The following code example is written in c++.

    QVBoxLayout *spinBoxLayout = new QVBoxLayout;
The rest of the function sets up a layout for the group box and places each of the widgets inside it.

The createDateTimeEdits() function constructs another group box with a selection of spin boxes used for editing dates and times.

The following code example is written in c++.

void Window::createDateTimeEdits()
    editsGroup = new QGroupBox(tr("Date and time spin boxes"));

    QLabel *dateLabel = new QLabel;
    QDateEdit *dateEdit = new QDateEdit(QDate::currentDate());
    dateEdit->setDateRange(QDate(2005, 1, 1), QDate(2010, 12, 31));
    dateLabel->setText(tr("Appointment date (between %0 and %1):")
The first spin box is a QDateEdit widget that is able to accept dates within a given range specified using QDate values. The arrow buttons and Up and Down keys can be used to increase and decrease the values for year, month, and day when the cursor is in the relevant section.

The second spin box is a QTimeEdit widget:

The following code example is written in c++.

    QLabel *timeLabel = new QLabel;
    QTimeEdit *timeEdit = new QTimeEdit(QTime::currentTime());
    timeEdit->setTimeRange(QTime(9, 0, 0, 0), QTime(16, 30, 0, 0));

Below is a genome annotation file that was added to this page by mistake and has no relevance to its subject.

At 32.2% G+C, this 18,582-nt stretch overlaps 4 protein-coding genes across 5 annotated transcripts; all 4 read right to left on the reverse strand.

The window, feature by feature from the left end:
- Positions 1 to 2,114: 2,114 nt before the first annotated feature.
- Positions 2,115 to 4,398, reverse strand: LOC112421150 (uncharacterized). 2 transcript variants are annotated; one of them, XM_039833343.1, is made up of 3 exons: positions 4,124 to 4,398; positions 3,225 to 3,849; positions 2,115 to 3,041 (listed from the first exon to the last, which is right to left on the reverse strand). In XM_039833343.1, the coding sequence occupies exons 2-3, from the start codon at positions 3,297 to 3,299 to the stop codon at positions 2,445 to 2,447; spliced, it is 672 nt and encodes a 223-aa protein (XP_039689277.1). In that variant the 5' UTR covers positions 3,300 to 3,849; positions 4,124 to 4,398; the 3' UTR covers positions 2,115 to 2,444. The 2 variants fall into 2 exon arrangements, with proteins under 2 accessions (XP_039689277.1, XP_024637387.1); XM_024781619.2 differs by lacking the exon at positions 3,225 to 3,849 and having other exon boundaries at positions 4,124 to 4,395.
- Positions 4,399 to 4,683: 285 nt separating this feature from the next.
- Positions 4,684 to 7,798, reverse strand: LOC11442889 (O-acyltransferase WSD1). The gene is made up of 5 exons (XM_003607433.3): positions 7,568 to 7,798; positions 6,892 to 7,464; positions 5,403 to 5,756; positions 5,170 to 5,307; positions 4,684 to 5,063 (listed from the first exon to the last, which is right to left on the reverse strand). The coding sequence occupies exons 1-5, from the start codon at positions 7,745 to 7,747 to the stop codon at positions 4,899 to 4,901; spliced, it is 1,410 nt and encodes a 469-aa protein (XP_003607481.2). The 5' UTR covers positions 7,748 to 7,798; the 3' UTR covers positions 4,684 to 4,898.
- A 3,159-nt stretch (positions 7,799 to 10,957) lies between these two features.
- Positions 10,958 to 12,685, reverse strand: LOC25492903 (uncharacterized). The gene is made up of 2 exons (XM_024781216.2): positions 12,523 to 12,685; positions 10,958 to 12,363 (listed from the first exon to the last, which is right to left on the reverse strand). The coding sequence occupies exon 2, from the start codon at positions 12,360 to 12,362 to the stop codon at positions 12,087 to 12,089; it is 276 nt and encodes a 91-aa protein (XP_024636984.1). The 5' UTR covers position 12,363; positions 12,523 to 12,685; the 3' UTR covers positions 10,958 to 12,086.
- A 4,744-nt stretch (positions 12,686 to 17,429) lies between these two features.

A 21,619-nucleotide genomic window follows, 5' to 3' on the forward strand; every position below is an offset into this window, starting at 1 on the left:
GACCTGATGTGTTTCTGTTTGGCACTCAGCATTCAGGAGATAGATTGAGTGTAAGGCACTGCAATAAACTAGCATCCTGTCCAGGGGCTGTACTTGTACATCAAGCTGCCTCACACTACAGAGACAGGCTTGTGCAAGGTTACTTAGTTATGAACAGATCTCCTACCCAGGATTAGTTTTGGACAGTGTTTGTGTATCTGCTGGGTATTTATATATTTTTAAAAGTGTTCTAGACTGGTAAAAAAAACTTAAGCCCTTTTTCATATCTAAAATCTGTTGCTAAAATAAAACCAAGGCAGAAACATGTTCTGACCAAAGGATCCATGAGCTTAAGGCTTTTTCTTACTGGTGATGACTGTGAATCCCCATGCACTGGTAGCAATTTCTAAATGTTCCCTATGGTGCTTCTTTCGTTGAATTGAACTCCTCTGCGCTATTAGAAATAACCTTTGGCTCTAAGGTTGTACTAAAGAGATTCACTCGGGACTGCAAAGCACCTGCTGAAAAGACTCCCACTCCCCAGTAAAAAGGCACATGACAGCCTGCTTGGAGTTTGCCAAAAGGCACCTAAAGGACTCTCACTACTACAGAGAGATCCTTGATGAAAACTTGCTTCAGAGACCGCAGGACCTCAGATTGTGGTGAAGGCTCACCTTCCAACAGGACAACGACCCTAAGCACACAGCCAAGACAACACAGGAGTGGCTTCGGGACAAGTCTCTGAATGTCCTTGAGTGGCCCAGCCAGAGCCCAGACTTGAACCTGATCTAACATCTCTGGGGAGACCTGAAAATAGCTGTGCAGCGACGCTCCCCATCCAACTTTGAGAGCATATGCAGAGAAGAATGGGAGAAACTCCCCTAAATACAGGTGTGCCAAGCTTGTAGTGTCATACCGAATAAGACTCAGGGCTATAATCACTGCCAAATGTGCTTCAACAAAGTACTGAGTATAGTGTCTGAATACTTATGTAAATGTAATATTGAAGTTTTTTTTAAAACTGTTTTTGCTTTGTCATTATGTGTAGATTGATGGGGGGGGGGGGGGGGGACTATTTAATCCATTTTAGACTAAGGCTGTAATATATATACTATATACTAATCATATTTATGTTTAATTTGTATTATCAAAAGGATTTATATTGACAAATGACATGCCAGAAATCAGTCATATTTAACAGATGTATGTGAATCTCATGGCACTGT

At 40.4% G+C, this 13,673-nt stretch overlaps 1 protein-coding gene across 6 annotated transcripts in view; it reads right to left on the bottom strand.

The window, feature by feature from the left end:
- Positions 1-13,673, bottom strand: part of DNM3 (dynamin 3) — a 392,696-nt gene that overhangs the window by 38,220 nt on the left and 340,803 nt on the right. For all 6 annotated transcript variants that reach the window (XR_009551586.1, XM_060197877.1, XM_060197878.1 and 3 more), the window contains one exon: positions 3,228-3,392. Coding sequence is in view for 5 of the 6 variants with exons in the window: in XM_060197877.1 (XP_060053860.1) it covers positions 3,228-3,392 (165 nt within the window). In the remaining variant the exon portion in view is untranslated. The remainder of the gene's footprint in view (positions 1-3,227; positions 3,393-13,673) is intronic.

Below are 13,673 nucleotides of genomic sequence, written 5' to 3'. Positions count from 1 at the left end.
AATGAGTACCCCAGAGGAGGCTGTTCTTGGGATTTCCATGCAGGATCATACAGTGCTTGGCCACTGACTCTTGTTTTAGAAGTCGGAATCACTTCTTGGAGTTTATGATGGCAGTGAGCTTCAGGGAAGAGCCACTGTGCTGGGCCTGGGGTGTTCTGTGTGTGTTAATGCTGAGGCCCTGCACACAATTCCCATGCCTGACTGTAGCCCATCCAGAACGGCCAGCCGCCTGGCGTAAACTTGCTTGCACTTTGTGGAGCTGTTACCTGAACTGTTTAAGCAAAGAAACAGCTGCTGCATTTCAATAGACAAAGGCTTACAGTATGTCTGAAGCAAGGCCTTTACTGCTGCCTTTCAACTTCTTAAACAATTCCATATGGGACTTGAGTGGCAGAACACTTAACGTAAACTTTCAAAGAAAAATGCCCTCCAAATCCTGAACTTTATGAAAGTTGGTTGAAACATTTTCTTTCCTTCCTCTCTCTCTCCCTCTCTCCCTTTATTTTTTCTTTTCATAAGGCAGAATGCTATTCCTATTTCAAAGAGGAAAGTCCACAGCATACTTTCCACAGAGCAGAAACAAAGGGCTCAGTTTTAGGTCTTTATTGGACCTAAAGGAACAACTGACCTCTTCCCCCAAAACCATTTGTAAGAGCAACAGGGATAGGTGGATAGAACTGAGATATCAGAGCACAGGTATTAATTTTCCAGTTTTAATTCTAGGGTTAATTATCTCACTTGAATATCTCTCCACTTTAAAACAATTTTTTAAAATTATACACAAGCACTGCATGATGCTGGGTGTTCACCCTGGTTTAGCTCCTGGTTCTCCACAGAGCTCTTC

timeLabel->setText(tr("Appointment time (between %0 and %1):")
Acceptable values for the time are defined using QTime values.

The third spin box is a QDateTimeEdit widget that can display both date and time values, and we place a label above it to indicate the range of allowed times for a meeting. These widgets will be updated when the user changes a format string.

The following code example is written in c++.

    meetingLabel = new QLabel;
    meetingEdit = new QDateTimeEdit(QDateTime::currentDateTime());
The format string used for the date time editor, which is also shown in the string displayed by the label, is chosen from a set of strings in a combobox:

The following code example is written in c++.
    QLabel *formatLabel = new QLabel(tr("Format string for the meeting date "
                                        "and time:"));
    QComboBox *formatComboBox = new QComboBox;
    formatComboBox->addItem("yyyy-MM-dd hh:mm:ss (zzz 'ms')");
    formatComboBox->addItem("hh:mm:ss MM/dd/yyyy");
    formatComboBox->addItem("hh:mm:ss dd/MM/yyyy");
    formatComboBox->addItem("hh:mm ap");

connect(formatComboBox, SIGNAL(activated(const QString &)), this, SLOT(setFormatString(const QString &)));
A signal from this combobox is connected to a slot in the Window class (shown later).

The following code example is written in c++.
    QVBoxLayout *editsLayout = new QVBoxLayout;
Each child widget of the group box in placed in a layout.

The setFormatString() slot is called whenever the user selects a new format string in the combobox. The display format for the QDateTimeEdit widget is set using the raw string passed by the signal:

The following code example is written in c++.

void Window::setFormatString(const QString &formatString)
Depending on the visible sections in the widget, we set a new date or time range, and update the associated label to provide relevant information for the user:

The following code example is written in c++.
    if (meetingEdit->displayedSections() & QDateTimeEdit::DateSections_Mask) {